From the Labs to the Clinics
Renowned auditory researcher Dr. Robert Harrison brings us up to date on information and research from the Labs. Appropriately titled “From the Labs to the Clinics”, Bob is involved in laboratory and applied/clinical research, including evoked potential and otoacoustic emission studies and behavioural studies of speech and language development in children with cochlear implants. For a little insight into Bob’s interests outside the lab and the clinic, we invite you to climb aboard Bob’s Garden Railway.
There are many useful clinical research forums that audiologists can take advantage of. Our own annual meeting of the Canadian Academy of Audiology is a good example, and in the coming years I expect a continued strengthening of academic audiology through our national organization. Very recently I had the pleasure to attend another meeting at which over 50% of the participants were audiologists (as well as a few SLPs). That meeting is SENTAC, the Society for Ear, Nose and Throat Advances in Children.
Let me give you some details about the mission of SENTAC. It is a non-profit interdisciplinary professional organization founded in 1973. SENTAC has a unique membership of more than 300 health care professionals including physicians, audiologists, speech-language pathologists, nurses, researchers and others. The primary purpose of the society is to “continually update the science and practice of medicine, surgery and habilitation as it relates to diseases and disorders of the ear, nose and throat in infants and children.” This society encourages an “inter-change of ideas among professionals engaged in practice or research in audiology, speech/language pathology, otolaryngology/head and neck surgery, pediatrics and related disciplines through an annual meeting and other activities.” Please check out the SENTAC web pages:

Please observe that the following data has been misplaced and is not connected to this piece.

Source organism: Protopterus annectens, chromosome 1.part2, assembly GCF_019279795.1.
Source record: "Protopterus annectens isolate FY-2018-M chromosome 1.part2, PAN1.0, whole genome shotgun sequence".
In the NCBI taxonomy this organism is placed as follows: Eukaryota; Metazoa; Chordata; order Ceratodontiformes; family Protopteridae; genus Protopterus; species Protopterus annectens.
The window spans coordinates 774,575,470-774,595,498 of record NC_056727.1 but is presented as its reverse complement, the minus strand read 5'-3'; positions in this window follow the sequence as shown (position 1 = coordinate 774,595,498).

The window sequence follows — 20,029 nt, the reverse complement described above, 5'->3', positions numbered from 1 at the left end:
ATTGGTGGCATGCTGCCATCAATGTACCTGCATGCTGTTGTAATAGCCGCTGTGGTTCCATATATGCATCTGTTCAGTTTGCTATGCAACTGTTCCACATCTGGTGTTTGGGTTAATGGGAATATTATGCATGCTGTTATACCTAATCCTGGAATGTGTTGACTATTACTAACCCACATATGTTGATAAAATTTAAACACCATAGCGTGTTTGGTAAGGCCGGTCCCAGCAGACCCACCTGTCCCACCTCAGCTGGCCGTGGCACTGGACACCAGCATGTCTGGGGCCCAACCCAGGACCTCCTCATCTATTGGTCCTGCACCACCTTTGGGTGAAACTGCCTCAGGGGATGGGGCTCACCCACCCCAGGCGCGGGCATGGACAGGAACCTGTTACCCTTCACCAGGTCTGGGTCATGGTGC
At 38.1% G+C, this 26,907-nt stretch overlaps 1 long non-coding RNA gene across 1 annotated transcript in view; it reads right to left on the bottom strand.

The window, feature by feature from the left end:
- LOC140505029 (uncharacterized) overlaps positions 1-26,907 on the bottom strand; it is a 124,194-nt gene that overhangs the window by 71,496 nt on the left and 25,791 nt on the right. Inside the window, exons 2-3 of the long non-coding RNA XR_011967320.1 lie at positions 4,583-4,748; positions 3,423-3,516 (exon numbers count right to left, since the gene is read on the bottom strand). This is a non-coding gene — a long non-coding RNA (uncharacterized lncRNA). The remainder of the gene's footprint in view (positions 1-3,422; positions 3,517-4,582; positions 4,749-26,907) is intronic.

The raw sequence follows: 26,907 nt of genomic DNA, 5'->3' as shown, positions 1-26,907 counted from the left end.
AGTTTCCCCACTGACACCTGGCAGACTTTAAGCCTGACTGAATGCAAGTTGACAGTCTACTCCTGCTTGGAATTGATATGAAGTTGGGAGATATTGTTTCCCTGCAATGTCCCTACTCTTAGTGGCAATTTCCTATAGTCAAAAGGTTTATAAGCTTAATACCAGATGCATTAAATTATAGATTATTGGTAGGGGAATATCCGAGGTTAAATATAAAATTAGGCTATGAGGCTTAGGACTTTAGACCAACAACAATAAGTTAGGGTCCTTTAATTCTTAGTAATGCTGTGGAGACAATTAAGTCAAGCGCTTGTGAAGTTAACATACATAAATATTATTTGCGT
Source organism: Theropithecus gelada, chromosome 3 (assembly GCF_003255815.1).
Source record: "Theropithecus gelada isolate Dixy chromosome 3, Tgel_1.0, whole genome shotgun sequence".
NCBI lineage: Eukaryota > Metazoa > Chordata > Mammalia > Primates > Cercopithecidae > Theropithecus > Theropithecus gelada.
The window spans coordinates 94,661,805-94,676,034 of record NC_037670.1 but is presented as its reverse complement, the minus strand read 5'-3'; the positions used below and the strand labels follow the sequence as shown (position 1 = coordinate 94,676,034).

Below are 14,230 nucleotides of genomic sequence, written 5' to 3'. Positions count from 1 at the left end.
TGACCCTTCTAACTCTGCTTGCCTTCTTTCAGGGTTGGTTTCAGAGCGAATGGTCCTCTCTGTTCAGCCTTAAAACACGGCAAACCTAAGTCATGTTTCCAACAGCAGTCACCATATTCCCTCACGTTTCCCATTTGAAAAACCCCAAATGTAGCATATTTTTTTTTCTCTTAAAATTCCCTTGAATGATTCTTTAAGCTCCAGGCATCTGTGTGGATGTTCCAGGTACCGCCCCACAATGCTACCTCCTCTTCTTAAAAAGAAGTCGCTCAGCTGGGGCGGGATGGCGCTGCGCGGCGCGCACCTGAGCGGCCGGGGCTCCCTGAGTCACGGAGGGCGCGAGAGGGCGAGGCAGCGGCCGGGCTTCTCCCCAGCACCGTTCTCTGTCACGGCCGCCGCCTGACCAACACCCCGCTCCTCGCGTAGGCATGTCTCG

Nowadays, no health care professional works in isolation. Audiologists almost all work, whether in clinical or research mode, in collaboration with other health care professionals. An organization such as SENTAC that encourages mutual co-operation and joint clinical research ventures is ideal and much needed.
Now for the CANADIAN angle. This year the SENTAC annual meeting was held (in December) in Toronto. It was a huge success, being hosted at SickKids hospital, and with “some of our own” (Vicky Papaioannou and Karen Gordon) on the program organization committee. The society makes two major international awards each year, the Sylvan Stool Teaching Award, and the Robert Ruben Scientific Achievement Award. Again, “some of our own” were honoured this year. After giving a talk on his work with the Hear the World Foundation, Richard Seewald was presented with the education award. At the risk of being less than humble, I have to note that the scientific achievement award was given to yours truly!
For anyone in audiology, as it relates to infants and children, the SENTAC meeting is a very valuable educational experience. I fear however that the existence of this society and the notice of the meeting in Toronto were not well broadcast to our Canadian audiology community. So, in anticipation of the next SENTAC meeting (in Texas) I will make sure that there is a good advanced notice.
Let me take this opportunity to say that for the New Year (2018) I look forward to great advances and achievements in audiology.